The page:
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Star Trek Boldly Goes to its 45th Birthday Party

| 8 Sep 2011 18:22
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Set phasers to "reminisce," as Star Trek celebrates a rather big birthday.

Seminal sci-fi show Star Trek celebrates its 45th birthday today. On Thursday 8th 1966, audiences were first introduced to Captain Kirk, Mister Spock, Doctor McCoy, and the rest of the Enterprise crew in the episode "The Man Trap."

It took Star Trek-creator a couple of tries to get the show on TV. The original pilot - "The Cage" - had a very different cast, with only Leonard Nimoy and Majel Barrett being part of both crews. "The Cage" didn't prove all that popular with the network, but the idea of Star Trek - which was pitched as "Wagon Train in space" - impressed NBC enough for it to commission a second pilot. This second pilot, "Where No Man Has Gone Before," was a lot more successful, and NBC picked up the show. Both pilots found their way into the first season of the show. A recut version of "Where No Man Has Gone Before" was broadcast, and "The Cage" was used as the base for the two-part episode, "The Menagerie."

To celebrate the Star Trek's birthday, the surviving members of The Original Series cast have shared some of their memories of working on the show. On the official Star Trek website, they revealed who their favourite guest stars were - Ricardo Montalban, who played the oft-invoked Khan, was fondly remembered - who the show's unsung heroes' were, and their most enduring memory of show creator Gene Roddenberry. Nimoy remembered how Roddenberry could take a weak script and turn it around, while Walter Koenig, who played Ensign Chekov, remembered how Roddenberry would smile as he came on set.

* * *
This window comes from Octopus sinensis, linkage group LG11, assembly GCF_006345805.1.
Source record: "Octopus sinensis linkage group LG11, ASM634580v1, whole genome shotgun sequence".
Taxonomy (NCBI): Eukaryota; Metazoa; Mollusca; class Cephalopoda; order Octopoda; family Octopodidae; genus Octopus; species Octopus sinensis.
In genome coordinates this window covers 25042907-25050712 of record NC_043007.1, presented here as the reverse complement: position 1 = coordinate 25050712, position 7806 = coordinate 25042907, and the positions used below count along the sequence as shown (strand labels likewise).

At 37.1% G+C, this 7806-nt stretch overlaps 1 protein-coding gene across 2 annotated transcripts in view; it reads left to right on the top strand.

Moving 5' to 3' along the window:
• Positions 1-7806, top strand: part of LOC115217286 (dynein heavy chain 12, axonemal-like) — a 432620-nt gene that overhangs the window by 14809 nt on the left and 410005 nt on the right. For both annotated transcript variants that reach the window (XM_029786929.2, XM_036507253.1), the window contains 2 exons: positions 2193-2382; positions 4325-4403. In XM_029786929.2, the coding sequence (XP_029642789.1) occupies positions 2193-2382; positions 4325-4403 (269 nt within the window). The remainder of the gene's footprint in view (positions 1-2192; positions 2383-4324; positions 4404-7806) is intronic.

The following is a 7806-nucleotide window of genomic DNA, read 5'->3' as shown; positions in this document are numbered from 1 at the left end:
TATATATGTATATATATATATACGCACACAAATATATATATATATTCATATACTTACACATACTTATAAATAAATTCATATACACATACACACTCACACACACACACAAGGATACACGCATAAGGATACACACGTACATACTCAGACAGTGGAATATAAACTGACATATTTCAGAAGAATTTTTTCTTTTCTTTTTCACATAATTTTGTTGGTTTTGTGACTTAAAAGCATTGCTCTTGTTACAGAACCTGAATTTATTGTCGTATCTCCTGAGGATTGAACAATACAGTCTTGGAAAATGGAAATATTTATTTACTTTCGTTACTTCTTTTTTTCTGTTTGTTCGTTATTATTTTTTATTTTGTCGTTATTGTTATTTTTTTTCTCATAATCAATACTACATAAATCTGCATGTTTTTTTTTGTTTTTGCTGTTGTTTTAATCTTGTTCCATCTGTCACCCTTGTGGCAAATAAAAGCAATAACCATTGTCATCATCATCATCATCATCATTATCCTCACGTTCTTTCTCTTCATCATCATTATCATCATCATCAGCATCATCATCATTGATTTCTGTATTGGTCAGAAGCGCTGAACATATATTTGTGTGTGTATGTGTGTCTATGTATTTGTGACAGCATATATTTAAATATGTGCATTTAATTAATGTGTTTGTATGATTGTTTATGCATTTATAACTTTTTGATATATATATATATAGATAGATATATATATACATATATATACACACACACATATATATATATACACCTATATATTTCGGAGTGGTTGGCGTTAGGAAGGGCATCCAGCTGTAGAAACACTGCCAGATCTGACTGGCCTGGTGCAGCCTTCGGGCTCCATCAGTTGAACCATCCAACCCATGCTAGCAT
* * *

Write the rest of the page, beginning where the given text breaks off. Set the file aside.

The show was incredibly progressive for its time - Star Trek had one of the very first interracial kisses shown on television, for example - and Roddenberry would have liked to have done more. George Takei, who played Mister Sulu, shared an interesting conversation that he had had with Roddenberry about diversity and putting gay characters in the show. Roddenberry said that he would have liked to have included a gay character, but that he was pushing against the boundaries as it was. If he pushed any harder, the show would be taken off the air and the opportunity to do any more good would be lost. "He was making a practical decision," Takei said, "and basically taking his shots."

While the original series of Star Trek only ran for three seasons, it has gone on to spawn a number of spin-off series, as well as nearly a dozen movies, as well as numerous books, comics and videogames. It has also inspired and entertained countless sci-fi fans, and generated a fandom that has endured for nearly half a century. Being a geek would literally be totally different without the show, and even if you don't like it, you can't deny the part it's played in shaping the wonderful world of sci-fi that we enjoy today.

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